- Manufacturer – Tamiya
- Scale – 1:35
- Vehicle – Pz.Kpfw. VI Ausf. E Tiger I
- Markings – German Wehrmacht
- Paint – Mr. Color, Tamiya
- Aftermarket – n/a
The Tamiya Tiger I, late version, came out in 1989 and though it’s a bit aged, it is still a very nice kit straight out of the box. Unlike most Tamiya armor kits, this one came with individual track links that look much better than their usual rubber band style. The individual links add a bit more work but the end result is worth it.
A bit of a disclaimer, I don’t build armor as often as I like (and that may change after doing this build) and it shows in my finish. It’s not a historically accurate tank. It’s a late model Tiger with steel wheels and no zimmerit. It’s also been painted in a gray similar to panzer gray and white washed where this style of tank wasn’t painted like this.
But onto the build itself.
Everything builds up very easily with this kit. The road wheels and sprockets go together without a hitch and the sections of the hull that need to be glued together fit well. There was a small gap at the front of the tank where the upper and lower sections of the hull meet, but it’s easily fixable. The main sections of the turret also fit together just fine. It’s such a simple kit that most of the construction can be done in just a few days, which allowed me to jump into my favorite part of building.
As I already mentioned, the model isn’t painted accurately. I built the kit as a gift for a friend of mine who wanted a Tiger I in a winter scheme. Not knowing a whole lot about German armor, I picked up this late war kit. After getting through the build phase, I realized that the tank wouldn’t be correct but I was going to go with the panzer gray/whitewash scheme anyway. And that’s what I did.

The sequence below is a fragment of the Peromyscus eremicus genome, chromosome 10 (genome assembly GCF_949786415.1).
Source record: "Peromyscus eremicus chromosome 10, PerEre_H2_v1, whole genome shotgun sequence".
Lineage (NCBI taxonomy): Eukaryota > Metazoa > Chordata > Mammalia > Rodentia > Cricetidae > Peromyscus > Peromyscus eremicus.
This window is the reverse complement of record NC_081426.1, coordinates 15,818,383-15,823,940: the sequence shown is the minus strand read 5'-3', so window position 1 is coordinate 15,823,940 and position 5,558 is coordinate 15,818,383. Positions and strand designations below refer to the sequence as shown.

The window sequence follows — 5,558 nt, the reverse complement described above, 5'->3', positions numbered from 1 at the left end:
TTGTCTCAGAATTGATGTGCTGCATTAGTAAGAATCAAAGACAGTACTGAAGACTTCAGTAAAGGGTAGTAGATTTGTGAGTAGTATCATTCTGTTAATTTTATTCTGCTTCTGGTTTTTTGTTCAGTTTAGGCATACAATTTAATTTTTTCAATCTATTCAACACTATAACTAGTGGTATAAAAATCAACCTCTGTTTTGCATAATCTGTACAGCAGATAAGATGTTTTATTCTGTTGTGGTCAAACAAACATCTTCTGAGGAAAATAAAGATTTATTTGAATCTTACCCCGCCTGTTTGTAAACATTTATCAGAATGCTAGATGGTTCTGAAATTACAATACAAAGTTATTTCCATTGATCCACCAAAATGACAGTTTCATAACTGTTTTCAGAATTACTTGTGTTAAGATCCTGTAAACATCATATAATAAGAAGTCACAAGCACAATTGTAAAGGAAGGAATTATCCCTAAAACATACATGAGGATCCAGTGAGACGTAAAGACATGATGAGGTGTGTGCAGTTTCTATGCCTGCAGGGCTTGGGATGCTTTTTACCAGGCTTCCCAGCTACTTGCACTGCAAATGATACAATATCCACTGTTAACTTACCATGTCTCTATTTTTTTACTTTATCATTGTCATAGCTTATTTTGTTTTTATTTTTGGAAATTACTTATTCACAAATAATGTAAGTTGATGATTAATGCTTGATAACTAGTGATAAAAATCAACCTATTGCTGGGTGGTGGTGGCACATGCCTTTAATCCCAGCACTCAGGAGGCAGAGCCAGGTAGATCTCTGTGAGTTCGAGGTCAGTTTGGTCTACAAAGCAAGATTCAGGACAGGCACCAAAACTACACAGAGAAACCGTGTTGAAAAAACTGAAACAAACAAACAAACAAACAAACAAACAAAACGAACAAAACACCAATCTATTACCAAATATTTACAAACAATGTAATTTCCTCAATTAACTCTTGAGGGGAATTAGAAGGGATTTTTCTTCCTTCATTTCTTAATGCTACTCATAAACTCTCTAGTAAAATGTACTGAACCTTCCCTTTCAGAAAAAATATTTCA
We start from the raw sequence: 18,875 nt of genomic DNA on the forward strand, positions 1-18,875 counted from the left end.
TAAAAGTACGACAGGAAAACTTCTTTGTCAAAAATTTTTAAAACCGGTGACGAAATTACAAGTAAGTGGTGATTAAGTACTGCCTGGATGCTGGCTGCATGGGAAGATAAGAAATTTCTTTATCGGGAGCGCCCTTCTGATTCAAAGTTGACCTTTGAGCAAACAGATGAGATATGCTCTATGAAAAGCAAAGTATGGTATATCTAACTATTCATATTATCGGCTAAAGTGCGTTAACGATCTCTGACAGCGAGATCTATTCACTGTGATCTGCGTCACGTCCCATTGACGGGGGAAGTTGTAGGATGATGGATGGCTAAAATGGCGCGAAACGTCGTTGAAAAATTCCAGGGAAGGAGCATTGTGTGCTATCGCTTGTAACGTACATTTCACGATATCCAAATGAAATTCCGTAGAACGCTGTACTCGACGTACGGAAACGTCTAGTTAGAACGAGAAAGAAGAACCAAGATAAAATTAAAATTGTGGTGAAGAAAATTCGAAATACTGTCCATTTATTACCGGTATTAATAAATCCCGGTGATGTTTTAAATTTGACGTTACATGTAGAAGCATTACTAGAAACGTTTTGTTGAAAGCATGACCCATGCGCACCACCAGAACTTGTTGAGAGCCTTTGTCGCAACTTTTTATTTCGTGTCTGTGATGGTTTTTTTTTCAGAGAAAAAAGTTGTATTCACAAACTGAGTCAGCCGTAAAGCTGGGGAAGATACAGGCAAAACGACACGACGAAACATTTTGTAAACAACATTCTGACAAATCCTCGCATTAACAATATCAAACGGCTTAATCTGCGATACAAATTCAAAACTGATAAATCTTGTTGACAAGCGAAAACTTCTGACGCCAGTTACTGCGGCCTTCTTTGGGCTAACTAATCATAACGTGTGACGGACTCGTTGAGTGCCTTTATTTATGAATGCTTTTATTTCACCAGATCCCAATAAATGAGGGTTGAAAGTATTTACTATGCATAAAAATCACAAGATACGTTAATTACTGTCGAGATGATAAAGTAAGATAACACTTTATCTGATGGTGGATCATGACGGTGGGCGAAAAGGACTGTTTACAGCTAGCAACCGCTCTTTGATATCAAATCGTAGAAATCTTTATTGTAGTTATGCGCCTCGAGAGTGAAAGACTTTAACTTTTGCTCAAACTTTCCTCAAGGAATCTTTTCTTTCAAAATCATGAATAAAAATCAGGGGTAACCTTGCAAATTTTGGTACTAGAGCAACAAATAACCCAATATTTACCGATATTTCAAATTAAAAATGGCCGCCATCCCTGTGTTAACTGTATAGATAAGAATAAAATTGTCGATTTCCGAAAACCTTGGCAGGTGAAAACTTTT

After a coat of primer (Mr. Surfacer 1500 Black) I sprayed Mr. Color’s Tire Black. It’s a dark gray color that looked close enough to me to work as panzer gray, and under the whitewash, it wouldn’t be very visible anyway. Once the gray was down, I sprayed the surfaces to be washed with Ammo heavy chipping fluid followed by Tamiya flat white. I gave the surface just a few minutes to sit before working the surface with a brush, dampened with water. After the whole thing was dry, I secured the paint with a coat of Testors Dullcoat.
I weathered the build with a combination of oils, pastel chalks, and weathering products from Ammo. I also added some snow by woodland scenics and attached it with pigment fixer.
Overall, it’s a very simple kit to build, minus the individual track links, that would be a good kit for builders of most skill levels. Beginners may be overwhelmed by the tracks, but they go together well and are a relatively simple shape without much sag or other things to worry about.
More photos with better resolution at SmugMug